Editor’s Note: Georgia Southern University student Kristina Rankine was among the 230 students participating in this year’s NIDDK Short-term Education Program for Underrepresented Persons, or STEP-UP. The national program aims to give summer research experiences within NIDDK mission areas to talented high school and undergraduate students from groups underrepresented in the medical sciences, including people from disadvantaged backgrounds, people from underrepresented ethnic and racial groups, and people with disabilities. Here, Rankine discusses the opportunities STEP-UP has enabled for her.
By Kristina Rankine
Participating in STEP-UP helped me develop as a research scientist, and gave me the opportunity to broaden my scientific scope. My summer research experience in the lab of Dr. Charles Lang at Pennsylvania State University’s Hershey College of Medicine taught me all the things one would expect in terms of ethics, professionalism, career advancement, research methodology, and laboratory techniques.
But on a deeper level, STEP-UP furthered my interest in science and deepened my passion for biomedical research. With the help of my mentor, I learned so much, including how to do certain surgeries. STEP-UP has prepared me for what lies ahead in my education. What I have learned will help me in my classes, especially in laboratory work. But beyond that, now that I’ve seen the importance of the work of both a medical degree and a research doctorate, I plan to attend medical school and possibly pursue both an M.D. and a Ph.D.
The experience culminated at the STEP-UP conference at the NIH in Bethesda this August. It was exciting to share my research experience with my peers from all over the country and also to learn from their experiences. Presenting at the conference to NIDDK scientists made me even more proud of my work. Being able to defend protocol and explain my research illustrated STEP-UP’s strong impact. I believe the STEP-UP program has advanced my potential as a scientist, opening doors to me becoming successful through networking, knowledge, advice, and experience – four aspects in which any student interested in biomedical research would benefit.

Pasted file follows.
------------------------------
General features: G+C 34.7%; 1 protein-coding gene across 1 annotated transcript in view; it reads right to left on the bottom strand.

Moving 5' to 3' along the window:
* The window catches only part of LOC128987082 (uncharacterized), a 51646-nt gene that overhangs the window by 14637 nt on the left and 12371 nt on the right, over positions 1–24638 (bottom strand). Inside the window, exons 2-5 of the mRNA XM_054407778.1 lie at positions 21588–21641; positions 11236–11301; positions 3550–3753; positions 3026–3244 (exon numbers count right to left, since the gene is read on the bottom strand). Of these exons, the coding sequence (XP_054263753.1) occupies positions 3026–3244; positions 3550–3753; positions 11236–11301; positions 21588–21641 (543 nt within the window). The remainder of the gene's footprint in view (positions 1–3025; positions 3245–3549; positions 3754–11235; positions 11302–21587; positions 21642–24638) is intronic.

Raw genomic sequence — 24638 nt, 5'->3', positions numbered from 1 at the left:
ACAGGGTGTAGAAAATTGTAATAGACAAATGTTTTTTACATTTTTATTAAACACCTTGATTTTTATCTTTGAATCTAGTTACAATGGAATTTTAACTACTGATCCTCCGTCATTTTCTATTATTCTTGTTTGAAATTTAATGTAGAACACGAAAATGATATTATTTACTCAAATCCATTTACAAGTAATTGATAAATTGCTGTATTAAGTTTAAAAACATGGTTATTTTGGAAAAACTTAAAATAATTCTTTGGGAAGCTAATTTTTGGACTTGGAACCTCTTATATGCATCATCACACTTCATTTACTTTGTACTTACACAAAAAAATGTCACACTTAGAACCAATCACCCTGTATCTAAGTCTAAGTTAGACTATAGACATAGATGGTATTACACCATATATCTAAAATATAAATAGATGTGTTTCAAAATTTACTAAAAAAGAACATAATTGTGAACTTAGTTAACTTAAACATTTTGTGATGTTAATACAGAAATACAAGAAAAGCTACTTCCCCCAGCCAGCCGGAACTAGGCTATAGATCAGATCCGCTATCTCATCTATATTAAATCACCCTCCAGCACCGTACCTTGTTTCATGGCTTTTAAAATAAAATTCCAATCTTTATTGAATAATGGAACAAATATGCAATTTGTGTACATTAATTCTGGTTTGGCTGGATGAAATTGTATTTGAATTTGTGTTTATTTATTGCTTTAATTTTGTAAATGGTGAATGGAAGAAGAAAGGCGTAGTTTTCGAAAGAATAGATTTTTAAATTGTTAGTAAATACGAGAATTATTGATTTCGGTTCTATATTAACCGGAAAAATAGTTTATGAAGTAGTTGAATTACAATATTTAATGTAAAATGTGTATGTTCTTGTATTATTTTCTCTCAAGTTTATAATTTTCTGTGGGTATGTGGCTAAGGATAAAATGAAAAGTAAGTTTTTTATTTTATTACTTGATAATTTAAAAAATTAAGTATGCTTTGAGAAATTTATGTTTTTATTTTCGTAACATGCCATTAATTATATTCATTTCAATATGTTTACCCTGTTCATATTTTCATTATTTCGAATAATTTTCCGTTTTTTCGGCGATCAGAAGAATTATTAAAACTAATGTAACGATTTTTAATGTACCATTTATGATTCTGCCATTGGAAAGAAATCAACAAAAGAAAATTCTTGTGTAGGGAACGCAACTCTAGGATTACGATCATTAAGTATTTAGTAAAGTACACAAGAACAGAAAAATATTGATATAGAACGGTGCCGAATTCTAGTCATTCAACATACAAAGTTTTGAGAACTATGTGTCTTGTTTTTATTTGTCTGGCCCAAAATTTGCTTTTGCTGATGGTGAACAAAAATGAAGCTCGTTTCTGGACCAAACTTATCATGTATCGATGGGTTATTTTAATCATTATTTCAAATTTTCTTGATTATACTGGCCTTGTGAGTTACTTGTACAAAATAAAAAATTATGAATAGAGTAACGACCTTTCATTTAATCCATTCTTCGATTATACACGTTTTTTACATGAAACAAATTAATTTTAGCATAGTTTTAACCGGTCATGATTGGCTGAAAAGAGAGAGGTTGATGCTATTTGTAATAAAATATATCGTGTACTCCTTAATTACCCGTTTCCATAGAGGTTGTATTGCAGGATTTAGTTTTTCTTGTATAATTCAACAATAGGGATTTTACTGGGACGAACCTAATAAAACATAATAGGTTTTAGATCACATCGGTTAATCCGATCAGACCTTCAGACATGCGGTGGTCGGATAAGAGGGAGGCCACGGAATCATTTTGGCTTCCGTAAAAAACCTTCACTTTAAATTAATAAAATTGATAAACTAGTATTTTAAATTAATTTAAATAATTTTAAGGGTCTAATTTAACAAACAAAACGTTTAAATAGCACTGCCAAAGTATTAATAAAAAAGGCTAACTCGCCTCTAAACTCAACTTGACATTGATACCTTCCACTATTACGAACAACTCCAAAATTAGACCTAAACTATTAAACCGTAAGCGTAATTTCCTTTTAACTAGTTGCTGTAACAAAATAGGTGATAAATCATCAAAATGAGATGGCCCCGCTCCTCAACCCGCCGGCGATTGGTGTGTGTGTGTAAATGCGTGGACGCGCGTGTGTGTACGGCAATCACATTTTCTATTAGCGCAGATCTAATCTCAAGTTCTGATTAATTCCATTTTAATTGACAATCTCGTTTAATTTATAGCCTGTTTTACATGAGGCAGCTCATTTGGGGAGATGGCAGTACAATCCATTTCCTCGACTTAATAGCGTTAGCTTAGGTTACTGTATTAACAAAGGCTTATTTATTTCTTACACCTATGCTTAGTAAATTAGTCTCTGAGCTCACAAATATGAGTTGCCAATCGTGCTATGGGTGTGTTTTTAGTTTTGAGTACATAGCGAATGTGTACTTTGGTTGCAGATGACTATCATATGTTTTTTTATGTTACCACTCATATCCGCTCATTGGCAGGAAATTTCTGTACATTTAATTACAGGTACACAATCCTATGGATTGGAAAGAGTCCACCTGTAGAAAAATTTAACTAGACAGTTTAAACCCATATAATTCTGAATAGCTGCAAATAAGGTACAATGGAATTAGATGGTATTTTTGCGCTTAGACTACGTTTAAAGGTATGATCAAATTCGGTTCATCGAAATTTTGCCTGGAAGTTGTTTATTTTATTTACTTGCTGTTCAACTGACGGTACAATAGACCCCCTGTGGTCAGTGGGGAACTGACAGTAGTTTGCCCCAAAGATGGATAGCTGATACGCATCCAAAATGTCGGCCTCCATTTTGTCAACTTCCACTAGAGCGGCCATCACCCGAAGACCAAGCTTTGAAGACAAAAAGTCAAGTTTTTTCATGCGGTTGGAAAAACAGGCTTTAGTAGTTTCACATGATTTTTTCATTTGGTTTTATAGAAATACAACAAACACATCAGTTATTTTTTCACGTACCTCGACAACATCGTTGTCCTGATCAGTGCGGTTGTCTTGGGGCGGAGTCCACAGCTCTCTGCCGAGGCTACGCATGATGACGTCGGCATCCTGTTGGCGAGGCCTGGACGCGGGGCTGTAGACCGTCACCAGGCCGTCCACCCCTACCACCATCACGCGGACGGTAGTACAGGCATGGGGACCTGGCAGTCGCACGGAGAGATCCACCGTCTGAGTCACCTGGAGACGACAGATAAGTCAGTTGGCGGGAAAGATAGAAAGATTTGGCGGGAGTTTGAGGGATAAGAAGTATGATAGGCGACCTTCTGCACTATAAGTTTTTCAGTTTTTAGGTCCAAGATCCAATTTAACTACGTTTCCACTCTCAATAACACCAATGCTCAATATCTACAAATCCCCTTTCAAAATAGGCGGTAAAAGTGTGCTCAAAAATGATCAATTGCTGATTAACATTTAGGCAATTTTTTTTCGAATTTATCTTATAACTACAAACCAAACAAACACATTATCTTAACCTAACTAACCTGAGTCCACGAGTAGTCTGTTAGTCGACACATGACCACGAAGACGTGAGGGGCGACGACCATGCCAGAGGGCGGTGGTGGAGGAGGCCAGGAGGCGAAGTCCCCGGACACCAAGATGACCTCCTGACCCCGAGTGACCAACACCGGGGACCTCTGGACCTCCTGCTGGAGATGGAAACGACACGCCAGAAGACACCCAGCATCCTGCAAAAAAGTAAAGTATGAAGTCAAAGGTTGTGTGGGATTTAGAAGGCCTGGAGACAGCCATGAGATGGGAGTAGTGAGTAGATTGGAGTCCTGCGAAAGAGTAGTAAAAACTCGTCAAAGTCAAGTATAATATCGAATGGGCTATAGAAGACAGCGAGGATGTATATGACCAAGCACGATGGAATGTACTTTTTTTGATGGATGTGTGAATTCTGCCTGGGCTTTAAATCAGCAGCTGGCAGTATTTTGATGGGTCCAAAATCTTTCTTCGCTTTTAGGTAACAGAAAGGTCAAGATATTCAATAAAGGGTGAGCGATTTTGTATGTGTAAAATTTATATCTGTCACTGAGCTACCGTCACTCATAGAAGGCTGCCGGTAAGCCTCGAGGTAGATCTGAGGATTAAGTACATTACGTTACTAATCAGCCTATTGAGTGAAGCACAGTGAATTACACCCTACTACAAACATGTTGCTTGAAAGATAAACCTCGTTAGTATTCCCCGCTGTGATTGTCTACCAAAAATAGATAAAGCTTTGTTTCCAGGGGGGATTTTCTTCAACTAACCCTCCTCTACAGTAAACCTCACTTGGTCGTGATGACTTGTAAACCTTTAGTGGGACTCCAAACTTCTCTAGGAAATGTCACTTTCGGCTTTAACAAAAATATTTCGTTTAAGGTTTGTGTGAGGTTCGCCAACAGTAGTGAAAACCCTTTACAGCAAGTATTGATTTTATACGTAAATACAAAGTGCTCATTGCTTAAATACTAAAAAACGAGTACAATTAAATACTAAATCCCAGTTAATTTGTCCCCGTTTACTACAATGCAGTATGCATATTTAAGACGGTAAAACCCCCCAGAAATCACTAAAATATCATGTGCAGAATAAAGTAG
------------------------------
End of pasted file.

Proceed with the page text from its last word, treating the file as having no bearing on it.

For more information about STEP-UP, go to http://stepup.niddk.nih.gov
NKDEP collaborates to educate on getting kids’ blood pressure checked
Children can have high blood pressure – and more and more children do – along with the risk of developing kidney and other diseases. However, checking blood pressure in children often hasn’t been done by primary care physicians with the same regularity as it has with adults. This may be related to the fact that pediatric blood pressure norms vary by height, age, and gender, unlike those standard two numbers in an adult blood pressure. Although this variability could make assessing kids’ blood pressure more difficult, it is no less important.
“Because blood pressure norms vary in children, problems may not be easily recognized by primary care providers,” said National Kidney Disease Education Program Director Dr. Andrew Narva, a nephrologist. “Yet it’s crucial that children’s blood pressure be checked and checked accurately, as health risks increase the longer high blood pressure goes uncontrolled.”
To encourage parents to get their children’s blood pressure accurately measured, the NKDEP is collaborating with the American Society of Pediatric Nephrology and the NIH’s National Heart, Lung, and Blood Institute on a brochure for parents, encouraging them to ask their doctor:
What is my child’s blood pressure reading?
Is it in the normal range?
Is my child at risk for high blood pressure?
By encouraging parents to request information about their children’s blood pressure, NKDEP and its collaborators hope more parents will ask about their children’s blood pressure, and more providers will be able to assess, treat, and prevent high blood pressure in children early.
The brochure is scheduled for release in late 2011, and will be available at www.nkdep.nih.gov.
New NDEP videos, website offer important resources for people affected by diabetes
Make lifestyle changes and cope with the demands of diabetes, with help from new videos from the National Diabetes Education Program (NDEP), an initiative of the NIH and the Centers for Disease Control and Prevention. This series of three- to five-minute videos, available at www.YourDiabetesInfo.org/HealthSense, addresses topics such as setting goals to improve health, living with diabetes, and finding the support you need, as well as segments on diabetes prevention and physical activity.